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With a wide range of symptoms and varying degrees of severity, COVID-19 can be epidemiologically difficult to track. The fact that potentially infected individuals with mild or no symptoms are often not tested can lead to greater spread, making the identification of diagnostic markers––traits that indicate the possibility of infection in an individual–– essential for managing the pandemic. Olfactory dysfunction (OD), or a reduced or distorted ability to smell, has been suggested as a possible diagnostic marker for COVID-19. To investigate the validity of this claim, researchers in the UK performed a meta analysis, aggregating results of previous papers on COVID-19.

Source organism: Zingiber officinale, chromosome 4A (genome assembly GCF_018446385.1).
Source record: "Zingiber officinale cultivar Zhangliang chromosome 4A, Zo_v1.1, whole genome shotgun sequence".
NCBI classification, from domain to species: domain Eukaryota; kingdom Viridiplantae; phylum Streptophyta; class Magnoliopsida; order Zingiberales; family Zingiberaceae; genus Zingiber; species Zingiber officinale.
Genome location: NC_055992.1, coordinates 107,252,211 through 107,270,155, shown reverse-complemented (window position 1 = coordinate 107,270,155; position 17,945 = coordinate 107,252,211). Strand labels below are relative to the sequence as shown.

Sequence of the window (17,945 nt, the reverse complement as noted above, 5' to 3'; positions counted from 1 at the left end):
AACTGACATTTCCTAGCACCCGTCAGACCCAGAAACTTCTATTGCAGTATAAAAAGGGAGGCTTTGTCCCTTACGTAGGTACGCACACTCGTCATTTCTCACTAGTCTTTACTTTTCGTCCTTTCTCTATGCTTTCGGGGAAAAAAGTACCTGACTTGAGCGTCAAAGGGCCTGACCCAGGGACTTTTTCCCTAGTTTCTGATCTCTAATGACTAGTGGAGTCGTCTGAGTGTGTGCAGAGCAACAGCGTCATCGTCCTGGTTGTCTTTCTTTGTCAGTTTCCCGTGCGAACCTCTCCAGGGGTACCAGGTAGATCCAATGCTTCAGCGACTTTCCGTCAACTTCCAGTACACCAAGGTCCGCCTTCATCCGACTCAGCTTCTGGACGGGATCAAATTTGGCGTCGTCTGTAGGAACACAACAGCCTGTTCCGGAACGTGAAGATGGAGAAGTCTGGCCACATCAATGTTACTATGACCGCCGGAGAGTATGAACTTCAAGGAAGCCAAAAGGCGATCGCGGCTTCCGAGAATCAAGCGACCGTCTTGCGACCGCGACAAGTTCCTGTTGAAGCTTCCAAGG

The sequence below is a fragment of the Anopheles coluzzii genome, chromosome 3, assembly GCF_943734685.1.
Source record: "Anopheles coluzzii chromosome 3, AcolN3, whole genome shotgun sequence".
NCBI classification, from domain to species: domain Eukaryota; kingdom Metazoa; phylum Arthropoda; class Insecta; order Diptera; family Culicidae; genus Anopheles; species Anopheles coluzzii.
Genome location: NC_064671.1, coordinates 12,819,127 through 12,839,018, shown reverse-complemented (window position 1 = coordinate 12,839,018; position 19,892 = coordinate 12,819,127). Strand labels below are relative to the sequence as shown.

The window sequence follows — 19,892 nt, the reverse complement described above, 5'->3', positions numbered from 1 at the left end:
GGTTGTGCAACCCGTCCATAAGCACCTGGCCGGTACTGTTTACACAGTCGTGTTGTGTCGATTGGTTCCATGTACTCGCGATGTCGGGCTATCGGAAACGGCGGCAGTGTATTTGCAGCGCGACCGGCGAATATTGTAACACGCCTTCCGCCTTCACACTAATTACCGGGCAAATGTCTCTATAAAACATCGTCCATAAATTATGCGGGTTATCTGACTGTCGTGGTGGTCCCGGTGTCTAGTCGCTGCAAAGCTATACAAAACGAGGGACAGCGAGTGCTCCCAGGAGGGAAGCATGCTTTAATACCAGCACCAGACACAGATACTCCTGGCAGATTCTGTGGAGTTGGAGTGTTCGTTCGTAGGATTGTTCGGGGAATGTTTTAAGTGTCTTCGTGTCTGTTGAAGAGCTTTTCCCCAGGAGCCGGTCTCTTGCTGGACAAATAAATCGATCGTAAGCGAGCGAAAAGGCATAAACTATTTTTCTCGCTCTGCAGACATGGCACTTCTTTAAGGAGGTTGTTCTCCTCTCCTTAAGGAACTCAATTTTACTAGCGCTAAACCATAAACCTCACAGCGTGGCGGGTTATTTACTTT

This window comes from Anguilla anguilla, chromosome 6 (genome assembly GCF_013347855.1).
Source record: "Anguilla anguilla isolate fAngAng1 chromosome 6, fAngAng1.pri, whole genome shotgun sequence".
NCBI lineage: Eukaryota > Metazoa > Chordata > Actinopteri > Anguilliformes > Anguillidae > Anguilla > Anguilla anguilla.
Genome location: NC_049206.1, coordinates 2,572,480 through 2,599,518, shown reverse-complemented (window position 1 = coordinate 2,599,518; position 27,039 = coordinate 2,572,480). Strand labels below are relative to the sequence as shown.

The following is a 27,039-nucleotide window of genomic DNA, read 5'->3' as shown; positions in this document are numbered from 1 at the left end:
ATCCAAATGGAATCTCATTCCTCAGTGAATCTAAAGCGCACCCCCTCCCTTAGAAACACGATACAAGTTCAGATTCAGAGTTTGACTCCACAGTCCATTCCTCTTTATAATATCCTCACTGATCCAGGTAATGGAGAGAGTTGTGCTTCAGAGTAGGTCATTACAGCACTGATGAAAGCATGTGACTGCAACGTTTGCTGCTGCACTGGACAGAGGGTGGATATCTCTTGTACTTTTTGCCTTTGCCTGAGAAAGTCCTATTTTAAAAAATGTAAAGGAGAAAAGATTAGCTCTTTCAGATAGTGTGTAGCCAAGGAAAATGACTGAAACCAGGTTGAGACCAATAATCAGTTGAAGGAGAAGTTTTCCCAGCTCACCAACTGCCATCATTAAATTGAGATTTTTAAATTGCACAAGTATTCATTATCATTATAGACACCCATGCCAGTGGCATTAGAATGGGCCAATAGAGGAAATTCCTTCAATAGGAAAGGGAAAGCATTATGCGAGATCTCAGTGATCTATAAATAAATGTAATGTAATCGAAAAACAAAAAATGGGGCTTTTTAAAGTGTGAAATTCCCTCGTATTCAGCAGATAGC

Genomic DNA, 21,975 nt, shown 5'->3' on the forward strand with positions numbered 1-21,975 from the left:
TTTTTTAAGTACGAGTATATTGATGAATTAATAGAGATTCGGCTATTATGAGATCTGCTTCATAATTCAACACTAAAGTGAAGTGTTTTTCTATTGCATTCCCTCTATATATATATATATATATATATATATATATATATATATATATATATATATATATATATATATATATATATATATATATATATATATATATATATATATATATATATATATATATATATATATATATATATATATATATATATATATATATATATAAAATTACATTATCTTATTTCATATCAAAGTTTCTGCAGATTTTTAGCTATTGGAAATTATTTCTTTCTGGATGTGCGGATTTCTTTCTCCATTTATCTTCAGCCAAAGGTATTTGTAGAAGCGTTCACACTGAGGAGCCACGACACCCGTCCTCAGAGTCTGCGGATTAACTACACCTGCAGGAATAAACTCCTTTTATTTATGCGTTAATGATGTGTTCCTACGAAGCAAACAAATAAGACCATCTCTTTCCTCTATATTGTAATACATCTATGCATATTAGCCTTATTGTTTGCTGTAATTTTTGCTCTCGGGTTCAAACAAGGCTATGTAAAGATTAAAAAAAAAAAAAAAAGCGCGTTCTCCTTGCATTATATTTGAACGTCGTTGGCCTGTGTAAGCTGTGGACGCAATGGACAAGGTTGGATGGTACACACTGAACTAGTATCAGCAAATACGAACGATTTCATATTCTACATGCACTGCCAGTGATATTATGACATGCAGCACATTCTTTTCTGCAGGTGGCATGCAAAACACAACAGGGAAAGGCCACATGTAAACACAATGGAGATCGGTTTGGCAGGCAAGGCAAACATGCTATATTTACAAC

The researchers focused on the results of 12 studies that showed evidence of a link between COVID-19 and OD, and used statistical models to test how effective OD is as an indicator of COVID-19. They found that patients who tested positive for COVID-19 had a 62% prevalence of OD, and reported a positive predictive value of 61%, indicating that patients with OD have a 61% chance of having COVID-19. Compared to other symptoms that point to COVID-19, the authors found that OD is comparatively more predictive, and recommend that those who develop OD self-isolate.